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Yes, we learned things at Commodity Classic, but our kids had a blast, too.

Mike and Sheilah Reskovac, Bloggers

April 12, 2023

3 Min Read
Reskovac family posing at Commodity Classic
FUN AT COMMODITY CLASSIC: Yes, Commodity Classic is a place to learn, but the Reskovac family had fun, too. Mike and Sheilah Reskovac

New technology and innovations are always changing in agriculture. Sometimes it can be a challenge to keep up with, and then know what the right move is to make.

We try to stay on top of the latest trends and keep ourselves educated on new ideas. We love to attend farm shows as a family. Penn State’s Ag Progress Days and the National Farm Machinery Show are two that we regularly attend. This year, however, we were able to attend Commodity Classic.

Five years ago, Sheilah, Cole and I attended the classic when it was in Anaheim, Calif. That year, I won the trip by placing high in the Pennsylvania soybean yield contest. We fell in love with the show. We knew then that we would go again one day; we just didn’t know when.

This was the year we were able to make it happen. Sheilah is our trip planner, and boy, is she good at it. When we decided that we were going to go — about this time last year — she planned how to pay for it.

Before I knew what was happening, we had three new credit cards on top of the ones we already had. I said to her, “What on Earth are you doing? We don’t need all these cards!” She simply said, “Trust me. I’m not spending more. We’re just using them for different things. For the points.”

When it comes to credit card cash back and how to get the most out of things, Sheilah is a wiz. I had to label them in my wallet, so I knew which one to use for what — “groceries,” “gas” and “farm.” And then she would change it up on me — start using this card for this and that card for that. I don’t know how she keeps it straight, but she does, without taking us into credit card debt.

With using the cards and maximizing the cash back, we were able to pay for three-quarters of the trip with our credit card points simply by just paying for things we would have had to buy anyway.

And then there were the apps: Upside, Rakuten, Brandclub, Ibotta and probably some more I don’t even know about. She used those as well to help pay for some of our meals and souvenirs.

I keep telling her to write a book about how she does all this; she rolls her eyes at me in return.

Of course, we mixed business with pleasure during our trip, as we often do. We spent a day at a water park — both boys love to swim — and they had a blast.

Sheilah took the boys to Sea World one day, and we spent a couple of days all together at Disney World. We asked the boys which they liked more, the Commodity Classic or Disney. Neither one could decide, so we’ll take that as a good sign!

The classic was just as much fun for them, with games and activities for them to do. We could hardly keep them off the farm simulator, and of course, they were on every piece of equipment at the show!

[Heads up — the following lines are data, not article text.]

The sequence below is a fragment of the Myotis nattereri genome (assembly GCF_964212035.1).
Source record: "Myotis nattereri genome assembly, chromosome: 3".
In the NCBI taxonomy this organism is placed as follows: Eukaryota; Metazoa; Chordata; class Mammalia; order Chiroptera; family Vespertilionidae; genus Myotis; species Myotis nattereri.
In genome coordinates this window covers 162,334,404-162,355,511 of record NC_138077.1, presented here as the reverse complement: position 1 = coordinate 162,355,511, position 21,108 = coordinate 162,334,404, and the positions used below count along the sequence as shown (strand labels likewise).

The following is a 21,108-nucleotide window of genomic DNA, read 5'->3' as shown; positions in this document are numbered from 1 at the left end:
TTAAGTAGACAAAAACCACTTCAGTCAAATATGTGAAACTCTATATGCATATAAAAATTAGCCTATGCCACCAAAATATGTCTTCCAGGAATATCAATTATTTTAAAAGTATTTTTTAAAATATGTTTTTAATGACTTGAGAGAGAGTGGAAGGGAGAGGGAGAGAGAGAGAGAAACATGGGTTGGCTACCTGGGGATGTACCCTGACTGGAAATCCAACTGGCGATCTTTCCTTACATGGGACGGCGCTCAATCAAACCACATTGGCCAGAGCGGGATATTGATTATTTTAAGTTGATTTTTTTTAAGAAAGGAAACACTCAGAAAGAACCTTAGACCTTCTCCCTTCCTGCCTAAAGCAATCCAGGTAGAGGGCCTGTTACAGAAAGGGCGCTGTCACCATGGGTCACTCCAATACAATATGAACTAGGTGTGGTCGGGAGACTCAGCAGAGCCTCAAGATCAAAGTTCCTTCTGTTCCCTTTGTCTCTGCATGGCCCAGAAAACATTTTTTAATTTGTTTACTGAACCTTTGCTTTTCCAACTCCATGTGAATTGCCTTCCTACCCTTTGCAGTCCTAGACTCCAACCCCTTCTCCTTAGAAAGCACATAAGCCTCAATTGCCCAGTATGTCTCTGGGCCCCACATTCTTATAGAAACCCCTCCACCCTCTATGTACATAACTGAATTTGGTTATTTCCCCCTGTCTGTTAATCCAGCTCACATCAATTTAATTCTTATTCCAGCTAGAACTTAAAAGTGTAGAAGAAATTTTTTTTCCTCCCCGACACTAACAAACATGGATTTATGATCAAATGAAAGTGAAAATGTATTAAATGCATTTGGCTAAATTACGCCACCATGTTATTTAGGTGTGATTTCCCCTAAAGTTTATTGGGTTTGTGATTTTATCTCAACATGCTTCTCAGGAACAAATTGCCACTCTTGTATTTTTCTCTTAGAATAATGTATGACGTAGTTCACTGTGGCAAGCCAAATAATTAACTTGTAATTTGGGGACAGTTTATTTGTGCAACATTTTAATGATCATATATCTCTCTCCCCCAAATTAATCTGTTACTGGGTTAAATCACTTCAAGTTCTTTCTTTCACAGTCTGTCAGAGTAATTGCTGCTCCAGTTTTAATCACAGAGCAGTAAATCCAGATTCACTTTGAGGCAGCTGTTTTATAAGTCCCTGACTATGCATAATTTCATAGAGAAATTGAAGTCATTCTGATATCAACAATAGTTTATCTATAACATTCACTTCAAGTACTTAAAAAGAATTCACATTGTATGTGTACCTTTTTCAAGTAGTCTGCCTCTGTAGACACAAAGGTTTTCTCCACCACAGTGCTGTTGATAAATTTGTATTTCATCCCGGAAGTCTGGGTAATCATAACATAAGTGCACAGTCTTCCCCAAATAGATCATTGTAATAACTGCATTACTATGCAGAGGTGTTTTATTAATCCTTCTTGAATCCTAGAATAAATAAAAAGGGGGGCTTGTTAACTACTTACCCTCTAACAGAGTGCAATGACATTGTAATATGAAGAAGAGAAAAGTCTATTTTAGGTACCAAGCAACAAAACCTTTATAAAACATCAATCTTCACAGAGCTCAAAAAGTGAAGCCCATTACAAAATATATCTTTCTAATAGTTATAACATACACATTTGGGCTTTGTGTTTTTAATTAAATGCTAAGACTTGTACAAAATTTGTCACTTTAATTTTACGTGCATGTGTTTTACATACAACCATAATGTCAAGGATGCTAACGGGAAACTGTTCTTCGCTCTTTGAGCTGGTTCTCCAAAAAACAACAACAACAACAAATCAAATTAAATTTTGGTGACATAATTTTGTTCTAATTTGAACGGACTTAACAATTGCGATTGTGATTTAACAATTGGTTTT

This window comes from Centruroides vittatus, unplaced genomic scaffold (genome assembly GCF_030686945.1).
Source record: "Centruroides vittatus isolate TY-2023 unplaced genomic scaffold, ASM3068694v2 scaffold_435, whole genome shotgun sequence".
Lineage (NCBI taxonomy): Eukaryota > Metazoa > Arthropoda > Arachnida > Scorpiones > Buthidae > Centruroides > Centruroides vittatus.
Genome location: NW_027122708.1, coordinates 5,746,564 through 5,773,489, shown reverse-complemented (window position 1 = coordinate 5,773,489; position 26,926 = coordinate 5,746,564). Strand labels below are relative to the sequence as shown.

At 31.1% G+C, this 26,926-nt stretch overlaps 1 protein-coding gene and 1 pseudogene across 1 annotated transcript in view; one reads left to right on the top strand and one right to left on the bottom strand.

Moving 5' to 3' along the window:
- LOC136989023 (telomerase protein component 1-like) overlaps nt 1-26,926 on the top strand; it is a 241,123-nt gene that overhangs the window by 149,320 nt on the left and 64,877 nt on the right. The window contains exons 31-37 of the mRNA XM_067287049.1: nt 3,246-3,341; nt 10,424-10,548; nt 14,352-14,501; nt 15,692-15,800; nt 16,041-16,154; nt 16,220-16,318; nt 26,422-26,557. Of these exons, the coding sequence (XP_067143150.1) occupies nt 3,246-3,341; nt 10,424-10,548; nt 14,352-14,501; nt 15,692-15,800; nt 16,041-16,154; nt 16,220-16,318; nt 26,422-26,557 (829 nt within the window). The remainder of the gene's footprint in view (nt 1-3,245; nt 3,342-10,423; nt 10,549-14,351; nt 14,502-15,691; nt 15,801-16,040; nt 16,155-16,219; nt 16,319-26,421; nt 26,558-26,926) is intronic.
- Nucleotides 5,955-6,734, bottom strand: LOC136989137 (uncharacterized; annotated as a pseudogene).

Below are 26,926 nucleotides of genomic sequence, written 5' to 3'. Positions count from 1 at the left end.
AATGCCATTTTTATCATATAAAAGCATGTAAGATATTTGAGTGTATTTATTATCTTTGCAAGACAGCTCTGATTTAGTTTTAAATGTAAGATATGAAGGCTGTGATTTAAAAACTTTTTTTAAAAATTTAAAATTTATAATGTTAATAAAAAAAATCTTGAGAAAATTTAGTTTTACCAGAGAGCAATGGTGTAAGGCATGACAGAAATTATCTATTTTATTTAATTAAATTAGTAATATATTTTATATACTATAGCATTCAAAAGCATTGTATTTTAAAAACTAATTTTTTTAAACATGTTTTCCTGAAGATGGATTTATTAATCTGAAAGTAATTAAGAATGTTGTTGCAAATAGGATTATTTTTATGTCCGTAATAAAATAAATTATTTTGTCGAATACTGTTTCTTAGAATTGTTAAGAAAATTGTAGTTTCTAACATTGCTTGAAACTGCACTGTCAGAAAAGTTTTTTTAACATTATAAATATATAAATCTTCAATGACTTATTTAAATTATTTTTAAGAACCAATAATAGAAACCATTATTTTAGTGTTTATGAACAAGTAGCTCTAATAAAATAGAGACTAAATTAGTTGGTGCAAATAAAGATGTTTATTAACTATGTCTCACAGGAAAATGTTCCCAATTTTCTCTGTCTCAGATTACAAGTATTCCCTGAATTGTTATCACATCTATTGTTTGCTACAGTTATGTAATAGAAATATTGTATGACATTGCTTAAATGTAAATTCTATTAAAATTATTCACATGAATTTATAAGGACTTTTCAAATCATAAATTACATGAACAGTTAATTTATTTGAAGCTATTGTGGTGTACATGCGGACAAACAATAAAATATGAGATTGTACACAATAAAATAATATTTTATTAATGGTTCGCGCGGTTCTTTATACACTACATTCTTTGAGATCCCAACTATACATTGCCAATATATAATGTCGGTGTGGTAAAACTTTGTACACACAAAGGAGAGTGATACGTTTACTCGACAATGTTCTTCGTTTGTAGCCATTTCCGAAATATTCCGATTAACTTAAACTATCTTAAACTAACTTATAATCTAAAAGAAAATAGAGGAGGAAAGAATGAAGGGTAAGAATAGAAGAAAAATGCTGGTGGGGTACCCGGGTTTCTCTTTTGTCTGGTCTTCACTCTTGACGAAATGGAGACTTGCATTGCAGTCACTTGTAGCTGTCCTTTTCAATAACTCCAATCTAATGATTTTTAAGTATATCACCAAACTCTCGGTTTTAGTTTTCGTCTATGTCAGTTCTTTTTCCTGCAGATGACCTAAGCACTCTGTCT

We learned about some new crop production products at the classic, especially seed-applied biologicals. There seems to be a huge push for those.

We also learned more about soil health and attended some on-site discussion of multispecies cover crops, which we are using in our own operation.

My favorite part of the show is just the ability to be able to talk to like-minded producers and get their take on some new products and ideas that are out there, and what is working on their farms.

The atmosphere of the Commodity Classic is one like I’ve never witnessed before.

Now that we’ve had our education sessions and vacation, it’s time to get back to work and put all that new knowledge to the test!

Happy planting!

The Reskovacs and their sons farm near Uniontown, Pa. Check out all of their "Two Hearts, One Harvest" blogs

About the Author(s)

Mike and Sheilah Reskovac

Bloggers

Mike and Sheilah Reskovac are a young farming couple just starting their second year of marriage and farming together, near Uniontown, Pa. He's a first-gen farmer who met his fourth-gen farmer-bride online, and married in November 2012.

Mike grew up next to and working on his neighbor's Fayette County dairy farm through high school and college. After graduating from Penn State University in 2002 with a B.S. in Ag Systems Management, he worked as a manager at Tractor Supply stores for three years.

In 2005, he began farming his neighbor's land. Today, he and Sheilah farm 900 acres of corn and soybeans, plus do custom planting and harvesting.

Mike is president of the Pennsylvania Corn Growers Association. He also serves on the local Penn State Extension Board and is a Farm Service Agency county committee member.

Sheilah grew up on her family's Indiana County dairy farm. She graduated from DuBois Business College in 2008 with an associate's degree in Specialized Business and Medical Assistance, then worked for DuBois Regional Medical Center for four years. She also volunteered as a firefighter and EMT for the local fire company.

Since moving to Fayette County, Sheilah has been chief bookkeeper and farm assistant, along with taking classes at Penn State Fayette for Nursing. She enjoys “taking care of” groundhog problems, raking hay and mowing cornstalks.

While she enjoys cooking and baking, Mike enjoys eating the goods. Both enjoy hunting, attending concerts and county fairs, and spending time with family.

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